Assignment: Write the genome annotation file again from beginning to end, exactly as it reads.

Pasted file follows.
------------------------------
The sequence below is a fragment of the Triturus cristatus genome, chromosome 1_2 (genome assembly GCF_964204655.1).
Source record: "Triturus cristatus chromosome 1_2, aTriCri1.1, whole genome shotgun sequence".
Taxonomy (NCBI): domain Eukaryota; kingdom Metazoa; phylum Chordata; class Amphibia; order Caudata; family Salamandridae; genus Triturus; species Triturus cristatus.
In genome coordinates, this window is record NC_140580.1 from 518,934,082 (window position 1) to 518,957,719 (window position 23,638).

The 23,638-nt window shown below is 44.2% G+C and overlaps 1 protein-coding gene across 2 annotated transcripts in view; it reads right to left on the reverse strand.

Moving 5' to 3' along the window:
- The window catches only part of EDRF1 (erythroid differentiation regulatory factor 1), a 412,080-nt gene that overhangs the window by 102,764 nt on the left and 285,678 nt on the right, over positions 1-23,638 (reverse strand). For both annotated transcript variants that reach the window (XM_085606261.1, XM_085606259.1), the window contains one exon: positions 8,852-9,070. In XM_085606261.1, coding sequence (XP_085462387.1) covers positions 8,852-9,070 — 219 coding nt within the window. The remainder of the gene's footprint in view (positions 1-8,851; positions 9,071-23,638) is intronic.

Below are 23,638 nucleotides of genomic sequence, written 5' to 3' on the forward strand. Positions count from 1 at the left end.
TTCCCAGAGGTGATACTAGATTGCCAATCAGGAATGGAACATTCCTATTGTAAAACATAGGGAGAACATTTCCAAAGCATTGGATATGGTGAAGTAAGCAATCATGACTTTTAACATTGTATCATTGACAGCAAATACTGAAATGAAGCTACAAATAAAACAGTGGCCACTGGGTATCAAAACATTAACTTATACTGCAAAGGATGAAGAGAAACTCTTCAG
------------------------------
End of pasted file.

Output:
The sequence below is a fragment of the Triturus cristatus genome, chromosome 1_2 (genome assembly GCF_964204655.1).
Source record: "Triturus cristatus chromosome 1_2, aTriCri1.1, whole genome shotgun sequence".
Taxonomy (NCBI): domain Eukaryota; kingdom Metazoa; phylum Chordata; class Amphibia; order Caudata; family Salamandridae; genus Triturus; species Triturus cristatus.
In genome coordinates, this window is record NC_140580.1 from 518,934,082 (window position 1) to 518,957,719 (window position 23,638).

The 23,638-nt window shown below is 44.2% G+C and overlaps 1 protein-coding gene across 2 annotated transcripts in view; it reads right to left on the reverse strand.

Moving 5' to 3' along the window:
- The window catches only part of EDRF1 (erythroid differentiation regulatory factor 1), a 412,080-nt gene that overhangs the window by 102,764 nt on the left and 285,678 nt on the right, over positions 1-23,638 (reverse strand). For both annotated transcript variants that reach the window (XM_085606261.1, XM_085606259.1), the window contains one exon: positions 8,852-9,070. In XM_085606261.1, coding sequence (XP_085462387.1) covers positions 8,852-9,070 — 219 coding nt within the window. The remainder of the gene's footprint in view (positions 1-8,851; positions 9,071-23,638) is intronic.

Below are 23,638 nucleotides of genomic sequence, written 5' to 3' on the forward strand. Positions count from 1 at the left end.
TTCCCAGAGGTGATACTAGATTGCCAATCAGGAATGGAACATTCCTATTGTAAAACATAGGGAGAACATTTCCAAAGCATTGGATATGGTGAAGTAAGCAATCATGACTTTTAACATTGTATCATTGACAGCAAATACTGAAATGAAGCTACAAATAAAACAGTGGCCACTGGGTATCAAAACATTAACTTATACTGCAAAGGATGAAGAGAAACTCTTCAG